34. Do Indian Batsmen Still Slow Down In The Nineties?

They do, but nowadays Australian batsmen slow down more

I wrote a controversial and possibly “anti-national” piece in Mint in January 2016. India was playing an ODI series in Australia then, and had lost two games after Rohit Sharma had scored hundreds in both games. Glenn Maxwell had remarked that India had lost the games because Sharma slowed down for his century. The comment predictably sparked outrage, and counter-outrage.

My analysis confirmed Maxwell’s analysis - Indian batsmen did indeed slow down markedly in the 90s. Australian batsmen did not. And among Indian batsmen, Rohit Sharma was the biggest culprit in terms of the drop in strike rate from the 80s to the 90s. Striking at 150 runs per 100 balls in his 80s, his scoring dropped down to 98 in the 90s. Shikhar Dhawan, Virender Sehwag and Sachin Tendulkar were the other big culprits.

The way my piece got shared was interesting - common fans of the game shared it widely, but I didn’t get a single share or retweet by someone deeply connected with the sport (including sports journalists). I had been told by the editor that the story would go on page one. It appeared on the back page of Mint.

It’s nearly four years since that piece came out, so it’s a good time to see if teams still slow down in their nineties, and who are the biggest culprits. The short answer to the first question is that - they all do. Looking only at ODIs from 1st January 2016 onwards, we find a drop in strike rates from 80s to 90s among all teams (I’ve used ball-by-ball data from Cricinfo for this).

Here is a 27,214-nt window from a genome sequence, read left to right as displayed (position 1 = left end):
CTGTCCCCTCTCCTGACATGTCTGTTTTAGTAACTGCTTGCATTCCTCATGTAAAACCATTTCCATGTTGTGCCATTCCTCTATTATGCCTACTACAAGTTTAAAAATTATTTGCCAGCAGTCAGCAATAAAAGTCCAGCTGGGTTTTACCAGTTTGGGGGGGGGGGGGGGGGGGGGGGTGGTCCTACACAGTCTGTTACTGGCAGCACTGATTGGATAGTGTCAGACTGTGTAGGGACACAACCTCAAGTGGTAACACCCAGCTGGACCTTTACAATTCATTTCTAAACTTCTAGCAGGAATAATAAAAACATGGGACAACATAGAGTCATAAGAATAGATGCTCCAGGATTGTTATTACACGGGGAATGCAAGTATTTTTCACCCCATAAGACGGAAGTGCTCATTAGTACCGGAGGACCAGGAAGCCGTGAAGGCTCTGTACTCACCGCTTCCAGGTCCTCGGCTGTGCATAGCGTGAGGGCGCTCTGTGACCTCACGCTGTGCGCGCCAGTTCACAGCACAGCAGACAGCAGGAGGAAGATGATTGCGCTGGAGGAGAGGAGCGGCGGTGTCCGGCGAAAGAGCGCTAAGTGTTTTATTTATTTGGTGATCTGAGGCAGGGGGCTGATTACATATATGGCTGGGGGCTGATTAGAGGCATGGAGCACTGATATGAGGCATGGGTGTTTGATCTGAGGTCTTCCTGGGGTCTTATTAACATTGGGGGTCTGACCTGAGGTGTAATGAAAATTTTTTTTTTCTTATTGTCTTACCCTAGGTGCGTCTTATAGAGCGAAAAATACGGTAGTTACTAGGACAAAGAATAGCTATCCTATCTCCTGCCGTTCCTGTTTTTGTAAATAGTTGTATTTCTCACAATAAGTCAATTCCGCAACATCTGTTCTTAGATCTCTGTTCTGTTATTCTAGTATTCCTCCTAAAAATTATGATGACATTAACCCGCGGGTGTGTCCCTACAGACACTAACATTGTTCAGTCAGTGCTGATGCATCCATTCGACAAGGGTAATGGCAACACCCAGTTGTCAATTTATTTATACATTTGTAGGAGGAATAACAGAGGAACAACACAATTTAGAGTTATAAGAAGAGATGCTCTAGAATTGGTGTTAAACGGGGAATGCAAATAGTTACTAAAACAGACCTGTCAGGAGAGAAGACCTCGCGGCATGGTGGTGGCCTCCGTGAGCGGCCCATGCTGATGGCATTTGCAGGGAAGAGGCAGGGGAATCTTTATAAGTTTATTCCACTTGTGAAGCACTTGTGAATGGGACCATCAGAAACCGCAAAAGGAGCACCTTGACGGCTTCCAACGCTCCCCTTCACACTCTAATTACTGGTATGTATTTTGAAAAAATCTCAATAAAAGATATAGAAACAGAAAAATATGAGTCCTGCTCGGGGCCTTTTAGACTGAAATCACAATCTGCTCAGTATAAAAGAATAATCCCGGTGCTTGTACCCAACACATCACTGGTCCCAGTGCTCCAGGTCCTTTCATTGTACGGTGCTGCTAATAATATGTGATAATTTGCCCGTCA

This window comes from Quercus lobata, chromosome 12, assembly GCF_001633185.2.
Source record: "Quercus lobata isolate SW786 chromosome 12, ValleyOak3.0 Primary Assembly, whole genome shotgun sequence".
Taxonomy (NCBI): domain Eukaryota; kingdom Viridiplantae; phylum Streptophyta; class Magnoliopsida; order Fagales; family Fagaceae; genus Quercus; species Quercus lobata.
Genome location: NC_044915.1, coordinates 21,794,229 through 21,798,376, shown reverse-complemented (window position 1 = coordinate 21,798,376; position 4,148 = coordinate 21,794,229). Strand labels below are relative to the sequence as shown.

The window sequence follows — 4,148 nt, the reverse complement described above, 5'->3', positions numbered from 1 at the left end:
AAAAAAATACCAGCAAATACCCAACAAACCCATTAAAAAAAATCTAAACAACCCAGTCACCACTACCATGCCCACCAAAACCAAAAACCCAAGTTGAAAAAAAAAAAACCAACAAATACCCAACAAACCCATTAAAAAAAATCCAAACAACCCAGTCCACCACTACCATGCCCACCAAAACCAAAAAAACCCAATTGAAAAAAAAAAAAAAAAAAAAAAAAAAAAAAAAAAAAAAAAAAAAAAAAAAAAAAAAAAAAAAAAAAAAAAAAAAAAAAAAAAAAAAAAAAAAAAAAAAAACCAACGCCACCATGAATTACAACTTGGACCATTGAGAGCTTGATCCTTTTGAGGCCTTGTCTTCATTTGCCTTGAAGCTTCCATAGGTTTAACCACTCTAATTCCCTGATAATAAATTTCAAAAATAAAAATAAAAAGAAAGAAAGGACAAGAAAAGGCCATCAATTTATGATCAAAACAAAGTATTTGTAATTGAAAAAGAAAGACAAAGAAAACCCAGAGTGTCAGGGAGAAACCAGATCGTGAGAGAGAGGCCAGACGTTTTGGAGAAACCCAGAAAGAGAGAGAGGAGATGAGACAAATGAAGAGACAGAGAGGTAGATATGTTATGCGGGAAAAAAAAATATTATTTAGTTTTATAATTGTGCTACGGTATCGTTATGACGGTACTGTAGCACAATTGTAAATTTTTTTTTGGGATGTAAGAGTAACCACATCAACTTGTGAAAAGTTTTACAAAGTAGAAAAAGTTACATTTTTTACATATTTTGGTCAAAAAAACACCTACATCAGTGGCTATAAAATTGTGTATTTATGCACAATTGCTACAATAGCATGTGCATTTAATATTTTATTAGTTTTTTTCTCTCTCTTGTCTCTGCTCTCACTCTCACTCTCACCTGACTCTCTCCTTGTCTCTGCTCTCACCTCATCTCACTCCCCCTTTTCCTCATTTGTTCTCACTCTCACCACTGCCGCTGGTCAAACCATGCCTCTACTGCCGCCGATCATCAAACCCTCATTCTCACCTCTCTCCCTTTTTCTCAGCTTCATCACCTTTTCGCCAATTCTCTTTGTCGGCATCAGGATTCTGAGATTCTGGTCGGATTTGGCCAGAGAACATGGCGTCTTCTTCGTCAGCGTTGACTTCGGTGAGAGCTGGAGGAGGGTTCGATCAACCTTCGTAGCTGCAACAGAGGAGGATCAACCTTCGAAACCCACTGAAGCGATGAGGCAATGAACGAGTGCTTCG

Look at the shaded region in this graph. The decline in strike rate is constant (only English batsmen don’t seem to slow down for the 90s - that’s primarily due to Jason Roy who accelerates in this period). Once again, West Indian batsmen see their strike rates dropping the most (thanks to Chris Gayle who slows down dramatically). Interestingly, Australia’s strike rate drops by more than India’s.

Indian batsmen drop their strike rates by less than 5 points when moving from the 80s to the 90s. Australian batsmen, on the other hand, drop their strike rates by 13 points at the same transition!

One Australian who doesn’t slow down in the 90s is Steven Smith. In his 80s, he scores at 94 runs per 100 balls, which he almost doubles to 174 in his 90s! The Australian drop is primarily due to captain Aaron Finch, whose strike rate drops from 105 to 85 as he enters the 90s. David Warner and Shaun Marsh also slow down as they enter the 90s.

And Rohit Sharma might be one of India’s best ODI batsmen in the last few years, but he continues to slow down for his 100. His strike rate drops by 32 points (122 to 90) when he moves from the 80s to the 90s. The only saving grace is that his strike rates shoots back up to 124 after he has got his century!